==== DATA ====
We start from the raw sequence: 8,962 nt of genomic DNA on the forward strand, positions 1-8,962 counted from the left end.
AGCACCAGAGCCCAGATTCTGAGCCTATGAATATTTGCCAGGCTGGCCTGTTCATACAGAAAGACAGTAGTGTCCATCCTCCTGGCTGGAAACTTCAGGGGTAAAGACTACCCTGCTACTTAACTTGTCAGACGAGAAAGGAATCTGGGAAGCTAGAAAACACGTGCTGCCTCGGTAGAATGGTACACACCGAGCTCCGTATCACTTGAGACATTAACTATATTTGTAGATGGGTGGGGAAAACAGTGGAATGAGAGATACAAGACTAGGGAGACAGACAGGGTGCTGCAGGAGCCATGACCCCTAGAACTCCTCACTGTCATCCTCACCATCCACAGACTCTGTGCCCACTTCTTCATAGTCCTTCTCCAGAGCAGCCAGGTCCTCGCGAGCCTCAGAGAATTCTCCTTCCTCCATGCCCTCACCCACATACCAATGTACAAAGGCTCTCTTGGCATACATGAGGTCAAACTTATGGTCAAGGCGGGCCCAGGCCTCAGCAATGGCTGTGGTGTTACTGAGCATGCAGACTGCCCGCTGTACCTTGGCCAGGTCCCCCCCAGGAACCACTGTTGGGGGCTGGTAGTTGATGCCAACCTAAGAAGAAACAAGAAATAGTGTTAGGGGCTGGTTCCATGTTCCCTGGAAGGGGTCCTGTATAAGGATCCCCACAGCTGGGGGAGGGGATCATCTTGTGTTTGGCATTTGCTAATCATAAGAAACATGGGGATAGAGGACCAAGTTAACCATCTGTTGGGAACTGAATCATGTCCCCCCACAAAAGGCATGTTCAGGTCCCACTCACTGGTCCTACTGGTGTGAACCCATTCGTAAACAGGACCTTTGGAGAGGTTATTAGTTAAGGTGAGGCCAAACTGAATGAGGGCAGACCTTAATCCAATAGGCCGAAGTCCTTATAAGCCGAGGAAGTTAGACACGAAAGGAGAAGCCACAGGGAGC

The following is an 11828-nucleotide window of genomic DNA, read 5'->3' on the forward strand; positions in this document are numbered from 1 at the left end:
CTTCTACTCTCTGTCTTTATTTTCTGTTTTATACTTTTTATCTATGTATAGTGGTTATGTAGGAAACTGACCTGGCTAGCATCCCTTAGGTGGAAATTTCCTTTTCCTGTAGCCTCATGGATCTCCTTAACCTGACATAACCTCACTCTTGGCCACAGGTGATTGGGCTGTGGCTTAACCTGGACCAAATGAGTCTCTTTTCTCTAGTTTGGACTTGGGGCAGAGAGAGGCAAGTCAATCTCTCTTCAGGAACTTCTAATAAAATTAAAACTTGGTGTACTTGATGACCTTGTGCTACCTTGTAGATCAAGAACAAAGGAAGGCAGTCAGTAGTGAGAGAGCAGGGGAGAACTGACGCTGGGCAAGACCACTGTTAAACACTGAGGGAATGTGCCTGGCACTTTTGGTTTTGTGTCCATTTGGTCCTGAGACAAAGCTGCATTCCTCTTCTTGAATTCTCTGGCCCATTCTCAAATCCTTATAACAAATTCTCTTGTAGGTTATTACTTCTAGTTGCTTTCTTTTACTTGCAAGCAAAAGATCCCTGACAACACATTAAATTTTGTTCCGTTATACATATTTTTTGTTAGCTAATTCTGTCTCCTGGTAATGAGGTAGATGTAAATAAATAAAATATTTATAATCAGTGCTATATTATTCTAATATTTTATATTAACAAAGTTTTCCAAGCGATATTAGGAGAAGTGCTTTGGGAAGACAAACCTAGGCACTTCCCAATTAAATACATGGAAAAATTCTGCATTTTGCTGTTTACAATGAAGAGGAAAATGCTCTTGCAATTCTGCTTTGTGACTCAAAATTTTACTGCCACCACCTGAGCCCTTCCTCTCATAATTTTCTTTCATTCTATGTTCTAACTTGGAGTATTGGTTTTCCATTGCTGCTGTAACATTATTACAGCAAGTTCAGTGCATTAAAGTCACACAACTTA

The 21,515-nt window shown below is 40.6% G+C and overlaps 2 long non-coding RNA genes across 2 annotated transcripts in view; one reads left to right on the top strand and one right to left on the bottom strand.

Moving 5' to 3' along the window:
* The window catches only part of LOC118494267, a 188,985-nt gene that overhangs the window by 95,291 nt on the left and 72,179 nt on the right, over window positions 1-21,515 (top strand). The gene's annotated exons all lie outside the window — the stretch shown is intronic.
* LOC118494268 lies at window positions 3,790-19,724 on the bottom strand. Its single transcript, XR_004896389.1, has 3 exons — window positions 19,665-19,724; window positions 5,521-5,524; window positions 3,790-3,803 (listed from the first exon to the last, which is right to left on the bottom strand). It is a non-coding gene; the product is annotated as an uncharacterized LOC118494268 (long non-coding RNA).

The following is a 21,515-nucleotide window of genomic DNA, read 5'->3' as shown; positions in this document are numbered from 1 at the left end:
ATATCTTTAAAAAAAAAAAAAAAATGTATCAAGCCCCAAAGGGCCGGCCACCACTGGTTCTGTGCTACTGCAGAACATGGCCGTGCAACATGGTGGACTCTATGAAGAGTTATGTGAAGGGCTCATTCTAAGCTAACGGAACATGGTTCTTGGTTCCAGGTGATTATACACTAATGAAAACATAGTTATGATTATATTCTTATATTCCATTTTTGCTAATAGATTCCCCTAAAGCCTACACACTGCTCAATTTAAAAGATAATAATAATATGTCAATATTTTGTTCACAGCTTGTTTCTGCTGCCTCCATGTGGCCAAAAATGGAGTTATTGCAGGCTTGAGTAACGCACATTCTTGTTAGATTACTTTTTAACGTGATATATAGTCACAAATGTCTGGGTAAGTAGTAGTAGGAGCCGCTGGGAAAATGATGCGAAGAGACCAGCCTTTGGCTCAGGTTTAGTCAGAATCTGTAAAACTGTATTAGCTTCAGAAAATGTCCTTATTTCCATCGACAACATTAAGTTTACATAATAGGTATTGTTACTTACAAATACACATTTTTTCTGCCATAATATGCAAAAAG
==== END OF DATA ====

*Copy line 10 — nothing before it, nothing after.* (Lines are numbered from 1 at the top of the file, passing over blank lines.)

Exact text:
ATATCTTTAAAAAAAAAAAAAAAATGTATCAAGCCCCAAAGGGCCGGCCACCACTGGTTCTGTGCTACTGCAGAACATGGCCGTGCAACATGGTGGACTCTATGAAGAGTTATGTGAAGGGCTCATTCTAAGCTAACGGAACATGGTTCTTGGTTCCAGGTGATTATACACTAATGAAAACATAGTTATGATTATATTCTTATATTCCATTTTTGCTAATAGATTCCCCTAAAGCCTACACACTGCTCAATTTAAAAGATAATAATAATATGTCAATATTTTGTTCACAGCTTGTTTCTGCTGCCTCCATGTGGCCAAAAATGGAGTTATTGCAGGCTTGAGTAACGCACATTCTTGTTAGATTACTTTTTAACGTGATATATAGTCACAAATGTCTGGGTAAGTAGTAGTAGGAGCCGCTGGGAAAATGATGCGAAGAGACCAGCCTTTGGCTCAGGTTTAGTCAGAATCTGTAAAACTGTATTAGCTTCAGAAAATGTCCTTATTTCCATCGACAACATTAAGTTTACATAATAGGTATTGTTACTTACAAATACACATTTTTTCTGCCATAATATGCAAAAAG